Acute onset of ovarian dysfunction in young females after start of cancer treatment.

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Acute onset of ovarian dysfunction in young females after start of cancer treatment. / Mörse, Helena; Elfving, Maria; Lindgren, Anna; Wölner-Hanssen, Pål; Andersen, Claus Yding; Øra, Ingrid.

In: Pediatric Blood & Cancer, Vol. 60, No. 4, 2013, p. 676-681.

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T1 - Acute onset of ovarian dysfunction in young females after start of cancer treatment.

AU - Mörse, Helena

AU - Elfving, Maria

AU - Lindgren, Anna

AU - Wölner-Hanssen, Pål

AU - Andersen, Claus Yding

AU - Øra, Ingrid

PY - 2013

Y1 - 2013

N2 - BACKGROUND: Female childhood cancer survivors are at risk of ovarian failure and premature ovarian insufficiency. We hereby present an interim analysis of a prospective observational study of ovarian function during cancer treatment of young females in relation to clinical factors. PROCEDURE: Thirty-four consecutive female cancer patients aged 0-18 year were included after informed consent. Serum/Plasma levels of anti-Müllerian hormone (AMH), inhibin B, FSH, LH, and oestradiol (E2) were measured at diagnosis and every 3-4 months during and after treatment. RESULTS: All patients had detectable AMH levels at diagnosis. Eleven patients had reached menarche (mean age 14½ years) and the remaining patients had a mean age of 6½ years. They all showed a rapid decline in AMH after 3 months of treatment, regardless of AMH at diagnosis, age, menarche, or treatment given. Those given radiotherapy below the diaphragm and/or stem cell transplantation (SCT) (n = 9) had no ovarian recovery during or 1½-year after treatment. However, recovery was observed in those given standard treatment for acute lymphatic leukemia (n = 7) already during maintenance chemotherapy. For the remaining patients, longer follow-up is required for analysis of ovarian recovery after treatment. CONCLUSIONS: Rapid ovarian dysfunction is observed in all females after initiation of cancer treatment as measured by AMH and inhibin B. Our data regarding those who require abdominal radiotherapy and/or SCT confirms the recommendations in the Nordic countries where these patients are eligible for cryopreservation of ovarian cortical tissue before start of cancer treatment. Pediatr Blood Cancer © 2012 Wiley Periodicals, Inc.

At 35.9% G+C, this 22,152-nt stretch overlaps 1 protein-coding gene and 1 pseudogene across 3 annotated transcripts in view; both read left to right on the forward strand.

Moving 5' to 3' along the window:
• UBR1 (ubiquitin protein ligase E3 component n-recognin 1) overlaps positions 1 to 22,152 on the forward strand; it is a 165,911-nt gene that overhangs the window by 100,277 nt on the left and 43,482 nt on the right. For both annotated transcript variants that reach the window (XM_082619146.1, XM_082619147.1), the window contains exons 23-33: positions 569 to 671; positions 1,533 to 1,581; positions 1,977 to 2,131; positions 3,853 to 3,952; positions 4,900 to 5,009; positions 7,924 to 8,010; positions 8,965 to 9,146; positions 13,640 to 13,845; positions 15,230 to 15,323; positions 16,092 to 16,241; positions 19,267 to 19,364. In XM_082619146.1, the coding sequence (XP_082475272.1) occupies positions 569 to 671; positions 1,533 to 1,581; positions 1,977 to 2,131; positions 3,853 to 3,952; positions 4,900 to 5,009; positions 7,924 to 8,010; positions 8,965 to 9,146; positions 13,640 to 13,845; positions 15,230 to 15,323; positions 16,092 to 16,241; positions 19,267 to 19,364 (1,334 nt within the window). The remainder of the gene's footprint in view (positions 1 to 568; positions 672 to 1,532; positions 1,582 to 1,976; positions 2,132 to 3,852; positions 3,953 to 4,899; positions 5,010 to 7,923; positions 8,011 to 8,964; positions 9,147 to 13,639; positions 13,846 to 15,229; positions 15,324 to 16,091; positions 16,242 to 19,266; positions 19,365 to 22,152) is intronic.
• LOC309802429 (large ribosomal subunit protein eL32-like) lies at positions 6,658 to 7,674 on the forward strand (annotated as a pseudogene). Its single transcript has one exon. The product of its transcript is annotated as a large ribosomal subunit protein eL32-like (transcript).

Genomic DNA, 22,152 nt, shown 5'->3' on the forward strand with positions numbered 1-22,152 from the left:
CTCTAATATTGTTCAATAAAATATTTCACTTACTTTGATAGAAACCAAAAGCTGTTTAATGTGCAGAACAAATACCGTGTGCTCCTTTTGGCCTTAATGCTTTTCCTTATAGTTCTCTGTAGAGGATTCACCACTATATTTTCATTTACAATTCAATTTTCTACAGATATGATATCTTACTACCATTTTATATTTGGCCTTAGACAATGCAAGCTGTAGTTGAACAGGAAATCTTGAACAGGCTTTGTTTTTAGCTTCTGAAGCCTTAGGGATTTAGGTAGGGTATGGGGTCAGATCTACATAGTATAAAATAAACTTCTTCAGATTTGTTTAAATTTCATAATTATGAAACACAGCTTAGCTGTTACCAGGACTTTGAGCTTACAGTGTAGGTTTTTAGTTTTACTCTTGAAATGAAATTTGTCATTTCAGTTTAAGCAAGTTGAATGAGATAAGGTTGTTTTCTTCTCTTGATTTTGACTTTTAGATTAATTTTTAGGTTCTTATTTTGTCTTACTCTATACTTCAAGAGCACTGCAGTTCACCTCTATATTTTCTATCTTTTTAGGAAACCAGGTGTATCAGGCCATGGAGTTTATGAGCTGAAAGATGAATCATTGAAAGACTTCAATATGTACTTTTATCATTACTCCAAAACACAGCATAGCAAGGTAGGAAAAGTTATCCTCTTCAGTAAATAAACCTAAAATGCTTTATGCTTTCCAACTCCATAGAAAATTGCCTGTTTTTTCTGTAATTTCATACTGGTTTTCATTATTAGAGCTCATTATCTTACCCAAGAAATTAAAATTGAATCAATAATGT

AB - BACKGROUND: Female childhood cancer survivors are at risk of ovarian failure and premature ovarian insufficiency. We hereby present an interim analysis of a prospective observational study of ovarian function during cancer treatment of young females in relation to clinical factors. PROCEDURE: Thirty-four consecutive female cancer patients aged 0-18 year were included after informed consent. Serum/Plasma levels of anti-Müllerian hormone (AMH), inhibin B, FSH, LH, and oestradiol (E2) were measured at diagnosis and every 3-4 months during and after treatment. RESULTS: All patients had detectable AMH levels at diagnosis. Eleven patients had reached menarche (mean age 14½ years) and the remaining patients had a mean age of 6½ years. They all showed a rapid decline in AMH after 3 months of treatment, regardless of AMH at diagnosis, age, menarche, or treatment given. Those given radiotherapy below the diaphragm and/or stem cell transplantation (SCT) (n = 9) had no ovarian recovery during or 1½-year after treatment. However, recovery was observed in those given standard treatment for acute lymphatic leukemia (n = 7) already during maintenance chemotherapy. For the remaining patients, longer follow-up is required for analysis of ovarian recovery after treatment. CONCLUSIONS: Rapid ovarian dysfunction is observed in all females after initiation of cancer treatment as measured by AMH and inhibin B. Our data regarding those who require abdominal radiotherapy and/or SCT confirms the recommendations in the Nordic countries where these patients are eligible for cryopreservation of ovarian cortical tissue before start of cancer treatment. Pediatr Blood Cancer © 2012 Wiley Periodicals, Inc.

U2 - 10.1002/pbc.24327

DO - 10.1002/pbc.24327

M3 - Article

C2 - 23015461

VL - 60

SP - 676

EP - 681

JO - Pediatric Blood & Cancer

JF - Pediatric Blood & Cancer

SN - 1545-5017

IS - 4

ER -